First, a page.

The Finch Formerly Known As Gold

2 September 2005

Yes, we have no new music

Composer Ned Rorem complains to The New York Times:

[W]hy not use more relevant programming? The last 80 years have been the sole period in history in which music of the past has taken precedence over music of the present. Today any work by a live composer is balanced against a hundred works by Mozart or Beethoven (or Brahms or Dvorak).

One is tempted to ask, "Have you heard any of the music of the last 80 years?" Rorem, of course, has; he's written quite a lot of it. But he's hardly a staple of the American repertoire, and I have to assume that he's not at all happy about that.

Lynn isn't buying Rorem's complaint:

Not to disparage modern composers, some of whom I like very well, but what the heck makes Ned Rorem and all the other self-righteous and out of touch residents of the Ivory Tower think that they are relevant? Go to any mall or street corner in the US and start asking people, "Who is John Adams?" and maybe as many as 20 percent will say that he was the second president of the United States, 40 percent will say, "Uh ... I don't know; someone in the American Revolution, maybe?" and the other 40 percent won't have a clue. Don't even waste your time asking anyone if they know who Ned Rorem is. Merely being alive and having the stamp of approval from one's fellow academics does not make one relevant.

Imagine asking them "Who is Samuel Adams?"

There are a number of factors at work here, but they all boil down to "We play what the audience wants." And if too often it seems that what the audience wants is the same old thing, it's partly because the present-day marketplace doesn't make it easy to seek out the new and unheard — but it's also partly because some people, having heard it, don't particularly want to hear it again. And the conservatism of our orchestras and our ensembles and our radio stations is thus reinforced. The late Ainslee Cox, conductor and music director of the Oklahoma City Symphony Orchestra during the early 1980s, was a tireless champion of new music, premiering a number of new works every season; it was perhaps inevitable that he would clash with the mossbacks on the Symphony board, and he departed. (In a curious example of synchronicity, both Cox and the Symphony itself died in 1988.)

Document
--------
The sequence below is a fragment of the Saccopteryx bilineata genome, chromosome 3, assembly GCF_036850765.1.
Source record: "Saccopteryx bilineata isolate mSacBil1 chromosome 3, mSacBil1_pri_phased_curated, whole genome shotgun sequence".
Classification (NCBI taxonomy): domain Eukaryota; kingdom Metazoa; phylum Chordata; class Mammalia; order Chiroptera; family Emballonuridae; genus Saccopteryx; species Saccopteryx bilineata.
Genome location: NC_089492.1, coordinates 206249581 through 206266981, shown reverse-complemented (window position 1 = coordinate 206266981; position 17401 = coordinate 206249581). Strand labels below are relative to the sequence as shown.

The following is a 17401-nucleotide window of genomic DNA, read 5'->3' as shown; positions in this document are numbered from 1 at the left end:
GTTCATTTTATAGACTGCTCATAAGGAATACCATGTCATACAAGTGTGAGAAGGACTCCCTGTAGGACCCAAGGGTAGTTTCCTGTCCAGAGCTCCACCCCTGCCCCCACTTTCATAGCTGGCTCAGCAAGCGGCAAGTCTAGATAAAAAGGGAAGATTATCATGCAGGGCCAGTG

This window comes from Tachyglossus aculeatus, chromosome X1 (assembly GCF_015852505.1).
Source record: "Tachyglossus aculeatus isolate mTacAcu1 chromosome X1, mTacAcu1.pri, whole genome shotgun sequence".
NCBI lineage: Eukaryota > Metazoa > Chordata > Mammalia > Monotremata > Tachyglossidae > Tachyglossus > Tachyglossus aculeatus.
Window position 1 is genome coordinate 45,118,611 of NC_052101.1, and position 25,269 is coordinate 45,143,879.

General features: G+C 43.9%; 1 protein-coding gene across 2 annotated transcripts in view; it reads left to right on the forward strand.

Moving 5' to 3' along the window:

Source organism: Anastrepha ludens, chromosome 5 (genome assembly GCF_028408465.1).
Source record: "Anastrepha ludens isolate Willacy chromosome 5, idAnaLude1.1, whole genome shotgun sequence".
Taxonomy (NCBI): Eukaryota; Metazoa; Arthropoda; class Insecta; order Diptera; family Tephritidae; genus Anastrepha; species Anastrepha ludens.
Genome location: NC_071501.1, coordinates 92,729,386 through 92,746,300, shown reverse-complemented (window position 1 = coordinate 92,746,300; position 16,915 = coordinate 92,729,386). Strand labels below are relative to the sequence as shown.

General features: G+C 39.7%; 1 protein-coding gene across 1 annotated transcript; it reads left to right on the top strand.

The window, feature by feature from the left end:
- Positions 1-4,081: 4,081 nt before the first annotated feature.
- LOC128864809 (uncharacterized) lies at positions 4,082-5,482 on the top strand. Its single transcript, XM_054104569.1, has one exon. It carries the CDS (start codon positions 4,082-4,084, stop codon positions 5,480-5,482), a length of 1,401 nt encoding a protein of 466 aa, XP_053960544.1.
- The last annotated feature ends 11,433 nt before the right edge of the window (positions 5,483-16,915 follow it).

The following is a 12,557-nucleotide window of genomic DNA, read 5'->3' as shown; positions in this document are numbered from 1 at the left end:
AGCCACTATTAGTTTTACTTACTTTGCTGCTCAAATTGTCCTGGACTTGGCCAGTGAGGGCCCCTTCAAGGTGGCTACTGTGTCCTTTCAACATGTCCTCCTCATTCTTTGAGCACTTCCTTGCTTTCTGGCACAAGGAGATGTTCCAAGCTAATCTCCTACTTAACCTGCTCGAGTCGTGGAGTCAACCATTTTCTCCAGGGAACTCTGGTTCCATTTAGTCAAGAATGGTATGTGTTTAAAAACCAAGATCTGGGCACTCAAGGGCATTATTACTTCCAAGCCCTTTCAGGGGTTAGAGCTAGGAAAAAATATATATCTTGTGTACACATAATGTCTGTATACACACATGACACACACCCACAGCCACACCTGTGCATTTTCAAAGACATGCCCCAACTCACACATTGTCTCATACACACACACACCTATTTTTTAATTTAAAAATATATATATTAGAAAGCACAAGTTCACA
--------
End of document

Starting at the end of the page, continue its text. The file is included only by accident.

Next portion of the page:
Cox's attitude, basically, was "Maybe they'll like it. It's certainly worth the effort." He certainly didn't seem to think that it was the audience's job to drag itself up to contemporary standards of au courant-ness, a sentiment Lynn would appreciate:

Composers ... have to quit acting as if it is the audience's responsibility to "catch up". Mozart and Haydn understood that it is possible to write challenging and technically sophisticated music that is also pleasing to less sophisticated ears. In their day composers were considered servants. Maybe the problem with modern classical music is that composers have forgotten their place.